Melanoma BRAF Testing

We are pleased to announce that we now offer BRAF testing to aid in the molecular sub classification of malignant melanoma.  The test is offered through our molecular pathology division, Delta MDx  (www.DeltaMDx.com).

Background
B-Raf is a member of the Raf kinase family of serine/threonine-specific protein kinases. This protein plays a role in regulating the RAF-ERK signaling pathway, which affects cell division, differentiation, and secretion (1).  The gene encoding this protein is known as BRAF.
Acquired mutations in the BRAF gene are the most frequent mutation observed in human melanoma and have been found in 50-80% of nevi and melanomas (2,3,4,5,8).  While BRAF analysis is not diagnostically useful for the distinction between benign and malignant melanocytic lesions, it does identify a subset of malignant melanomas that may show response to specific inhibitors of mutated or overactive B-raf protein.  Mutated BRAF is also associated with a worse prognosis in metastatic disease.

BRAF mutations have also been found in other malignancies including non-Hodgkin lymphoma, colorectal cancer, papillary thyroid carcinoma, and non-small cell lung carcinoma.  Although many different mutations may occur, in 90% of the cases, a Glu for Val substitution at exon 15 or residue 599 (now referred to as V600E) in the activation segment has been found in human cancers (6).  Oncogenic (mutated) BRAF results in an overactive protein that may lead to increased and uncontrolled cell proliferation and resistance to apoptosis (7).  Thus, oncogenic BRAF or the B-raf protein are potential therapeutic targets.

Testing

The test is performed on routinely processed formalin fixed paraffin-embedded tissue and utilizes a multiplex polymerase chain reaction (PCR) approach to targeting the major mutations in exon 15.  Using fluorescent label incorporation and allele specific primer extension (ASPE), this microarray assay has increased sensitivity and specificity (detectable mutations as low as 1%).    All tests are interpreted by experienced molecular pathology technologists under the direction of board certified dermatopathologists and our Director of Molecular Pathology, Mary Lowery Nordberg, PhD.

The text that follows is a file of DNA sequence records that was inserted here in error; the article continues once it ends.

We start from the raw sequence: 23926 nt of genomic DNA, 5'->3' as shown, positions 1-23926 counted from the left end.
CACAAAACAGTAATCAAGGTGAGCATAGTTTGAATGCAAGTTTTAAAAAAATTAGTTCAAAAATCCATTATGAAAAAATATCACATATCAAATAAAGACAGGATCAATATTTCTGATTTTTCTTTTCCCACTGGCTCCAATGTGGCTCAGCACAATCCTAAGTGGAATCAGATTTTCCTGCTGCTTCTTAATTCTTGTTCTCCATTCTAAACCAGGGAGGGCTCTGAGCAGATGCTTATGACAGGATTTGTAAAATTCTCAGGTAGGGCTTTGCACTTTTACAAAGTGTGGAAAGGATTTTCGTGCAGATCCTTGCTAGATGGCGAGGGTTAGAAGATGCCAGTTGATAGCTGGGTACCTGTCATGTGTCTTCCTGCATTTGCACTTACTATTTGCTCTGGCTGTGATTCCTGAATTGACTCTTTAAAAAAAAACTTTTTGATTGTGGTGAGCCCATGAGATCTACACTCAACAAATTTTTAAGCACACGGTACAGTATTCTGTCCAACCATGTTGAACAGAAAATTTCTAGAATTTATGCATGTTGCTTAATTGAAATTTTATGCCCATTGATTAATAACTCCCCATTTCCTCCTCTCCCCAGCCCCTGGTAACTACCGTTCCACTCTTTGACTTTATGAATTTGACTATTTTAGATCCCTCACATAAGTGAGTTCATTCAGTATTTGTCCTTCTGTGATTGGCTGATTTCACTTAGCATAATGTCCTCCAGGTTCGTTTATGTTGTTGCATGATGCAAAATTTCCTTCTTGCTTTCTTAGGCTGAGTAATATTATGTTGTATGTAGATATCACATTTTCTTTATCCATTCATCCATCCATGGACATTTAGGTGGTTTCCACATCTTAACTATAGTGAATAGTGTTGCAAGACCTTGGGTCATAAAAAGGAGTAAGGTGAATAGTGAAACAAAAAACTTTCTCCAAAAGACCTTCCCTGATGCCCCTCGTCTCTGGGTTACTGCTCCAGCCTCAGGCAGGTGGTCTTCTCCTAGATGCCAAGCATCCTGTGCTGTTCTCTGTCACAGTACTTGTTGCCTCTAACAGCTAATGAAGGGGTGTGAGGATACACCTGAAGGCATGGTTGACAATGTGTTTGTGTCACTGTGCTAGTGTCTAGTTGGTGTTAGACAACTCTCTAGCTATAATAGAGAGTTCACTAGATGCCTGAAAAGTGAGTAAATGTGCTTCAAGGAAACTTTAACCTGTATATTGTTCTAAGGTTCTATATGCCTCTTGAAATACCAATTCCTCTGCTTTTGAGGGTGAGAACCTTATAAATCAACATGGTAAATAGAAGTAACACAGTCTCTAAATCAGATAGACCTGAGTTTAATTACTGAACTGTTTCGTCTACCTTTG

Clinical Implications

Oncologic pharmaceutical treatment regimens may include specific inhibitors of mutated B-raf protein (8).  One of the first drug candidates to show promising clinical activity is PLX4032 (also known as RG7204 or vemurafenib).  Recent data from phase II and III clinical trials indicate that PLX4032 causes tumor regression and stabilized disease in >50% of advanced melanoma patients harboring BRAF V600E tumors (9,10).  On August 17, 2011 the FDA approved Zelboraf (vemurafenib) (Roche) for the treatment of late-stage metastatic or unresectable melanoma showing the BRAF V600E mutation (11).

Similar to other diagnostic tests, the test is typically reimbursed by government and third party payers.  Thus, your patients should not realize any additional out of pocket costs, apart from the usual co-pays and deductibles, as part of the total pathology charge.  To order the test please call Delta at 318-364-2000.

References:

1.  Wan PT, Garnett MJ, Roe SM, et al. Mechanism of activation of the RAF-ERK signaling pathway by oncogenic mutations of B-RAF. Cell. 2004;116:855-867.
2.  Davies H, Bignell GR, Cox C, et al. Mutations of the BRAF gene in human cancer. Nature. 2002;417:949-954.
3.  Brose MS, Volpe P, Feldman M, et al. BRAF and RAS mutations in human lung cancer and melanoma. Cancer Res. 2002;62:6997-7000.
4.  Namba H, Nakashima M, Hayashi T, Hayashida N, Maeda S, Rogounovitch TI, Ohtsuru A, Saenko VA, Kanematsu T, Yamashita S. “Clinical implication of hot spot BRAF mutation, V599E, in papillary thyroid cancers”. J. Clin. Endocrinol. Metab. 2003;88 (9): 4393–7.
5.  Pollock PM, Harper UL, Hansen KS, et al. High frequency of BRAF mutations in nevi. Nat Genet. 2003;33:19-20.
6.  Puxeddu E, Moretti S, Elisei R, Romei C, Pascucci R, Martinelli M, Marino C, Avenia N, Rossi ED, Fadda G, Cavaliere A, Ribacchi R, Falorni A, Pontecorvi A, Pacini F, Pinchera A, Santeusanio F. “BRAF(V599E) mutation is the leading genetic event in adult sporadic papillary thyroid carcinomas”. J. Clin. Endocrinol. Metab. 2004;89 (5): 2414–20.
7.  McCubrey JA, Steelman LS, Abrams SL, et al. Roles of the RAF/MEK/ERK and PI3K/PTEN/AKT pathways in malignant transformation and drug resistance. Adv Enzyme Regul. 2006;46:249-279.
8.  King AJ, Patrick DR, Batorsky RS, Ho ML, Do HT, Zhang SY, Kumar R, Rusnak DW, Takle AK, Wilson DM, Hugger E, Wang L, Karreth F, Lougheed JC, Lee J, Chau D, Stout TJ, May EW, Rominger CM, Schaber MD, Luo L, Lakdawala AS, Adams JL, Contractor RG, Smalley KS, Herlyn M, Morrissey MM, Tuveson DA, Huang PS. “Demonstration of a genetic therapeutic index for tumors expressing oncogenic BRAF by the kinase inhibitor SB-590885”. Cancer Res. 2006;66 (23): 11100–5.
9.  Vultur A, Villaneuva J, Herlyn M. Targeting BRAF in advanced melanoma: a first step toward manageable disease.  Clin Cancer Res. 2011;17:1658.
10.  Chapman PB, Hauschild A, Robert C et al. Phase III randomized, open-label, multicenter trial (BRIM3) comparing BRAF inhibitor vemurafenib with dacarbazine (DTIC) in patients with V600E BRAF-mutated melanoma. Paper presented at: 2011 Annual Meeting of the American Society of Clinical Oncology; June 3-7, 2011; Chicago, IL. Abstract LBA4.
11.  FDA News Release, August 17, 2011.